According to a 2016 report from The New York Times based on the NCLC study cited earlier in this guide, many lease-to-own agreements around the country are actually set up with the intention to fail. Upon completion of many rent-to-own agreements studied by The Times, buyers walked away with nothing, even after spending their own money on rent and repairs for years. Some buyers were faced with surprise evictions on houses that were not up to code, leaving them without a place to live after forking over cash for rent and upkeep. And since lease-to-own housing agreements don’t typically require a home inspection, buyers may be completely unaware of the severity of a property’s condition until they move in.

In terms of pitfalls to watch out for, Davis offers a wide range of scenarios that, although rare, you should probably be aware of before signing a lease-to-own agreement. For example, imagine the seller of the home becomes unable to sell the property to the renter involved in the lease-to-own agreement. Perhaps they default on their mortgage, end up with a tax lien on the property, or get a divorce that results in a messy legal battle. In any of those cases, the property owner may look for ways to get out of the lease-to-own agreement regardless of the consequences for the buyer.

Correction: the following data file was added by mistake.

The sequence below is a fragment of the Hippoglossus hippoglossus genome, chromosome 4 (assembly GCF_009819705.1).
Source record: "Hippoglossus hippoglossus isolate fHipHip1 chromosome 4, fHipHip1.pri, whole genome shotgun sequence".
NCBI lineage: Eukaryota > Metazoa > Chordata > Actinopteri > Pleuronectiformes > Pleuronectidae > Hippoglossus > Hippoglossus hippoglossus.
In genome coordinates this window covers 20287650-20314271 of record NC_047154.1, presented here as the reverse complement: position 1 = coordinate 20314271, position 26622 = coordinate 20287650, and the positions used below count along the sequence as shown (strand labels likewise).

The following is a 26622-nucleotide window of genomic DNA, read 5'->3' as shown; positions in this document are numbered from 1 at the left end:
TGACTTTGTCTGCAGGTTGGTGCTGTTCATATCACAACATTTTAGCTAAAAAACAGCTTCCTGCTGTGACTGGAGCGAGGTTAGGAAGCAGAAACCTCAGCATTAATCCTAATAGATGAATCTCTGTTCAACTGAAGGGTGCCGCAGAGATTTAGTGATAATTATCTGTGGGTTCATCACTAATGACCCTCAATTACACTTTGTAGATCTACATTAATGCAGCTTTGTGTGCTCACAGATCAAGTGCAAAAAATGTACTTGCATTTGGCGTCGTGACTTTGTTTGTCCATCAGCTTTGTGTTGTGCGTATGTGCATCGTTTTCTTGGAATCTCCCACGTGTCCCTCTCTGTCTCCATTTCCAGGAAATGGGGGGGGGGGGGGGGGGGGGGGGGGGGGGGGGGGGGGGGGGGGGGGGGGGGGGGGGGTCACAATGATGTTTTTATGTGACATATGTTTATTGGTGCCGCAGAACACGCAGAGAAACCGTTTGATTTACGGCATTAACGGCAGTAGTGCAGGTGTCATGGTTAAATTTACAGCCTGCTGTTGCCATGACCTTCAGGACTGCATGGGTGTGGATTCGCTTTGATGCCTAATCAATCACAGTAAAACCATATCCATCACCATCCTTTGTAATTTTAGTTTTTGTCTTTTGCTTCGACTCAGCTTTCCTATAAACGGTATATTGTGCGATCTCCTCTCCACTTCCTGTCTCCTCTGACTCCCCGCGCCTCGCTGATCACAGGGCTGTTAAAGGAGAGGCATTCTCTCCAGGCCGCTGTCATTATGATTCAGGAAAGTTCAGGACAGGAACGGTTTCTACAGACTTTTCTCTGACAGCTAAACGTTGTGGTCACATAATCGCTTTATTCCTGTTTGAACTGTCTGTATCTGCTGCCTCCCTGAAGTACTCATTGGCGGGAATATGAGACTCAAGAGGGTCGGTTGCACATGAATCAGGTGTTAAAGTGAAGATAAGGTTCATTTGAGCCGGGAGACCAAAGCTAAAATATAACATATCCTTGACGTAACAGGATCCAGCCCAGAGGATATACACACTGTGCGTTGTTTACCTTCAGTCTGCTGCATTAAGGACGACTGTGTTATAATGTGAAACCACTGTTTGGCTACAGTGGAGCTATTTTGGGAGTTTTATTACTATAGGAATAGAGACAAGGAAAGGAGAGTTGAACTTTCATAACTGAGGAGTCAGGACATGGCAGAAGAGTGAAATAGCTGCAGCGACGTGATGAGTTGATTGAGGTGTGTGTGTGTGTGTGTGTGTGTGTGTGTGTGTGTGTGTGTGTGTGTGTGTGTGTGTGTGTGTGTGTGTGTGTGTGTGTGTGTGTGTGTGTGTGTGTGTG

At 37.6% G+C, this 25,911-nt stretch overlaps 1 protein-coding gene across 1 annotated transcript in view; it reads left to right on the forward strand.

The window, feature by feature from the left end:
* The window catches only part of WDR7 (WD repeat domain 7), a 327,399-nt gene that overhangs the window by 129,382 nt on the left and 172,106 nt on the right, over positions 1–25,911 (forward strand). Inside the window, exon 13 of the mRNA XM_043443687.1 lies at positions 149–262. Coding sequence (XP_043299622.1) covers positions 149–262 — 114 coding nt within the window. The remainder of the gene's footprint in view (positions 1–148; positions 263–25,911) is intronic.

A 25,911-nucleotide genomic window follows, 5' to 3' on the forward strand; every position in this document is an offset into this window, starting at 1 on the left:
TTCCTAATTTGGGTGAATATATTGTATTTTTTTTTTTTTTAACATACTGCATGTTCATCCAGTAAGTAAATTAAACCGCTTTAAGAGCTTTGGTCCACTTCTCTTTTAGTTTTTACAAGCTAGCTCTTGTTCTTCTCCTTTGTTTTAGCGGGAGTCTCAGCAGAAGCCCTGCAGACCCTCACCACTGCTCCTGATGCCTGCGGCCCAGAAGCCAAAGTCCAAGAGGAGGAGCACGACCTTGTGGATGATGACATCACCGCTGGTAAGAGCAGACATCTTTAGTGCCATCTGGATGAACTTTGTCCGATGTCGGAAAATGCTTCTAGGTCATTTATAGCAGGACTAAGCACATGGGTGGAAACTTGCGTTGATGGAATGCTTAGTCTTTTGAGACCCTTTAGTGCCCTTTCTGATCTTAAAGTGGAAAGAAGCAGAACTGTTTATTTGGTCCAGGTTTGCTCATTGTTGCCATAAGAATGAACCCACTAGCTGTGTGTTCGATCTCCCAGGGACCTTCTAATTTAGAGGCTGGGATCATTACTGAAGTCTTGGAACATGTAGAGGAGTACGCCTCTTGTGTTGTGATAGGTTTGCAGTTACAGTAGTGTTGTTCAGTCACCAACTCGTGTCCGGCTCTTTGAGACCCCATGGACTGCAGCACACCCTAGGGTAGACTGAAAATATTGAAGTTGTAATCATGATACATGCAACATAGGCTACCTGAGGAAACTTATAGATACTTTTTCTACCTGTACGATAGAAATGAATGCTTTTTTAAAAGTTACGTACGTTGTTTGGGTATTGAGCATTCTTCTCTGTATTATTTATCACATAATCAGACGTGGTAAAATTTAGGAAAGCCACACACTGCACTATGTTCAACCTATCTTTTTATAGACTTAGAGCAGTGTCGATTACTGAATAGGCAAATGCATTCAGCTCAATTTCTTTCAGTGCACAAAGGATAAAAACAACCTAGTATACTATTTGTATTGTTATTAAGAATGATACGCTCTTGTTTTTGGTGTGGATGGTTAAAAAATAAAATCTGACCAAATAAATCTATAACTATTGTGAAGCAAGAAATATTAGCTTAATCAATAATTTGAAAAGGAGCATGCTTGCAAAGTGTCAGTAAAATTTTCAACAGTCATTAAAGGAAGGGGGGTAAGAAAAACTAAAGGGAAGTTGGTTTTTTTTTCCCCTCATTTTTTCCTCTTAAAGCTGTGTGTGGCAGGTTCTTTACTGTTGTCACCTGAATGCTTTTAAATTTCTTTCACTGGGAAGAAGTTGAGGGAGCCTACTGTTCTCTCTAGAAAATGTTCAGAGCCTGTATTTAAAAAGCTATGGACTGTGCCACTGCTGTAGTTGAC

In other cases, the appreciation — or lack of appreciation — a property experiences could cause trouble as well. For example, a property could appreciate in value so much that the seller tries to get out of the agreement by any means necessary. On the flip side, a property may lose value as well, leaving buyers in a position where they’re locked into paying more than the house is worth.

And, what happens if a buyer can’t qualify for a mortgage once their lease-to-own agreement is finished? “If the renter is unable to purchase, they could lose their option money and rent credit — and any legal right to ever buy the property,” says Davis.

Pros and cons of lease-to-own homes

No matter your financial situation, there are plenty of notable pros and cons to consider before signing a lease-to-own agreement. Here are a few benefits and drawbacks that may be applicable.

Benefits of lease-to-own agreements:

  • Qualify with poor credit and no down payment. If bad credit (or no credit) has made it impossible for you to qualify for a traditional mortgage, a lease-to-own agreement would let you purchase a home regardless of credit.